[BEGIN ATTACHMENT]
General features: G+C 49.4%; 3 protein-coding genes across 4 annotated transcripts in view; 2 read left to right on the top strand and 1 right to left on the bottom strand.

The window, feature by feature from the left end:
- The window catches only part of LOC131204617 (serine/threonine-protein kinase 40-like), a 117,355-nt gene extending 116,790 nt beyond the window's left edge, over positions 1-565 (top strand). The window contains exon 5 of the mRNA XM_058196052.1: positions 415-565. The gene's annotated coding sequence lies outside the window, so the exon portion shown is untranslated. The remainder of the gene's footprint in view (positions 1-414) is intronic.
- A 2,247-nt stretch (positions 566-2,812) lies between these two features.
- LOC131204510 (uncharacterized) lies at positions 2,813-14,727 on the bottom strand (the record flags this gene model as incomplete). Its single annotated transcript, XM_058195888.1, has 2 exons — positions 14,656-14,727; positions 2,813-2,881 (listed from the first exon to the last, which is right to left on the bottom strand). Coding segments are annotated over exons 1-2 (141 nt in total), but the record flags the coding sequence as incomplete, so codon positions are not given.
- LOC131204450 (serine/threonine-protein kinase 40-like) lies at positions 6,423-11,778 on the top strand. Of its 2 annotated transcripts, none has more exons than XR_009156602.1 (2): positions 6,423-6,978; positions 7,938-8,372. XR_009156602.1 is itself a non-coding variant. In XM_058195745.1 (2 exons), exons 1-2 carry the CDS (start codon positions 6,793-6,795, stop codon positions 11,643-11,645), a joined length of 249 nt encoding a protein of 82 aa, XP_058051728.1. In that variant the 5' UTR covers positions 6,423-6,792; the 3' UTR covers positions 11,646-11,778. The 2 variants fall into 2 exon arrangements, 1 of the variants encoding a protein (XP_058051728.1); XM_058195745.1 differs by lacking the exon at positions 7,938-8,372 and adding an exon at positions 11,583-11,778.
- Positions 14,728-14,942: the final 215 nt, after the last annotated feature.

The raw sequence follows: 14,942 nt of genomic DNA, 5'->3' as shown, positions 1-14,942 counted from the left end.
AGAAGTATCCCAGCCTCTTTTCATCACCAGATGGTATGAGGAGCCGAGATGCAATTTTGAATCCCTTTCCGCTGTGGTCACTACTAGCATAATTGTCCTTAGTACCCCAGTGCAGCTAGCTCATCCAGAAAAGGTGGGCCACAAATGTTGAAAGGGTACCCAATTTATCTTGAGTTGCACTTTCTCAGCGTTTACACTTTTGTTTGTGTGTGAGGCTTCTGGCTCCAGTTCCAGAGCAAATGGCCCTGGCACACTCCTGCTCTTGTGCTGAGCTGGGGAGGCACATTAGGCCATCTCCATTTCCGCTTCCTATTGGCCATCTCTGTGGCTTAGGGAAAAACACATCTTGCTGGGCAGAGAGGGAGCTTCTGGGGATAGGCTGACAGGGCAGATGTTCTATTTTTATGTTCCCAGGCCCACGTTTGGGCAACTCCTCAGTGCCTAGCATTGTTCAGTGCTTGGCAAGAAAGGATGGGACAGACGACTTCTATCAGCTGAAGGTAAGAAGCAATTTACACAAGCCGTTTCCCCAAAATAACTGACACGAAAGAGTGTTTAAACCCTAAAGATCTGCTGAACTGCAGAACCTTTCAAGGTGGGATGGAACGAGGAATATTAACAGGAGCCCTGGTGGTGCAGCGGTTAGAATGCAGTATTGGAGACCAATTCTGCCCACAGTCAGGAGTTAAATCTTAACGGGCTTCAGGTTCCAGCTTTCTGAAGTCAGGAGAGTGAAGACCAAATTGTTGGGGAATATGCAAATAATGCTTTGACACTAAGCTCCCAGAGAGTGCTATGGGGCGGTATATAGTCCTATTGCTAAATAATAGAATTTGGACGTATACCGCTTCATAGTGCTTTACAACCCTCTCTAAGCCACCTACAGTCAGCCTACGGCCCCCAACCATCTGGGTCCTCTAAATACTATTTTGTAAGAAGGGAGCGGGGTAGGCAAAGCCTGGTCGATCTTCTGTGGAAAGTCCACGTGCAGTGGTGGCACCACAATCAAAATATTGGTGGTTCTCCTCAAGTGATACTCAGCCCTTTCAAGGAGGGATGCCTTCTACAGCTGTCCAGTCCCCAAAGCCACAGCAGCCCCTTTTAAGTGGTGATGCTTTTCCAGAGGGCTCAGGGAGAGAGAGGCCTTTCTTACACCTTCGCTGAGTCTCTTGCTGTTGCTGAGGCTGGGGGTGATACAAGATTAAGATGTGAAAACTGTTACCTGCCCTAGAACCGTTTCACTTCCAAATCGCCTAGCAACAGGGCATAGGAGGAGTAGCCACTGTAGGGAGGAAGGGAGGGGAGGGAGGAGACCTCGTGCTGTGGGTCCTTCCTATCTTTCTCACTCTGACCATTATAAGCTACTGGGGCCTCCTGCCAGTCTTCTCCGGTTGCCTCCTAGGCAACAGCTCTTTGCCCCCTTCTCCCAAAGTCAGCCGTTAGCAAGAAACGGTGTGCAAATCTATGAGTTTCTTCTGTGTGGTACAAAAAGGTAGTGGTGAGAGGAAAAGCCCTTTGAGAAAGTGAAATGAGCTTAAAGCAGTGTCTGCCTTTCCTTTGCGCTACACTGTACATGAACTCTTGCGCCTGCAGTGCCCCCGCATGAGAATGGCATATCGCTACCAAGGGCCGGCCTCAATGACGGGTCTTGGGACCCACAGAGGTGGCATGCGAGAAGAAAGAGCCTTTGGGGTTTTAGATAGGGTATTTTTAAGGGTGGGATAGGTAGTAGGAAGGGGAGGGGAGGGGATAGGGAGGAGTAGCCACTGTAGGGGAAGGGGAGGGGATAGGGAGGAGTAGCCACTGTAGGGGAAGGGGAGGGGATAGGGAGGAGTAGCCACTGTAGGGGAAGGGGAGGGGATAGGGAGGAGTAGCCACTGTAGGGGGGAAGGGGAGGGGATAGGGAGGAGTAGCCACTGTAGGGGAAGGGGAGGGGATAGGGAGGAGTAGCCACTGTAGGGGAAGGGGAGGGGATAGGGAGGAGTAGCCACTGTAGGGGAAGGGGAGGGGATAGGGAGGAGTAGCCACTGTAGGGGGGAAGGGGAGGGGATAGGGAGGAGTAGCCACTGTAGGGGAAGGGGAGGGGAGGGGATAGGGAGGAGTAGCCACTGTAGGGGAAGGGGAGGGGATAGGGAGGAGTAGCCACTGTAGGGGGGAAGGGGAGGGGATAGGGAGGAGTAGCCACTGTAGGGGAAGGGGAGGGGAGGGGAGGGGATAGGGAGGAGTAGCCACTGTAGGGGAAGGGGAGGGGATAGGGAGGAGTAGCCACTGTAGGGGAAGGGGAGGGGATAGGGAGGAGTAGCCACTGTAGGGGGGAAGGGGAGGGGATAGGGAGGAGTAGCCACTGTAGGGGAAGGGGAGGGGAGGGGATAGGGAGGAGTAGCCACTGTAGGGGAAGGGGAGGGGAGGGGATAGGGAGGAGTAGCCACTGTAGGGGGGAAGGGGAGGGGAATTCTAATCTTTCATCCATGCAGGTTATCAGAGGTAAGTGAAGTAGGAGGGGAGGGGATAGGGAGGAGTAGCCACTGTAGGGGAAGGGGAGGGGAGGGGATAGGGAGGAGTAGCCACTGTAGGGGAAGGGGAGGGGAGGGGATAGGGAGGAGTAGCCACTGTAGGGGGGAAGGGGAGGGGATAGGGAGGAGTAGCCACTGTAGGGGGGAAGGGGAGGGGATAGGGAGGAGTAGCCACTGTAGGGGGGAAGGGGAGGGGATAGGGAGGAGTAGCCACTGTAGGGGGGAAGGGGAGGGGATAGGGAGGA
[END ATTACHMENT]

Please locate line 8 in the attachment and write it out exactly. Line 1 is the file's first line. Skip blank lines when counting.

The raw sequence follows: 14,942 nt of genomic DNA, 5'->3' as shown, positions 1-14,942 counted from the left end.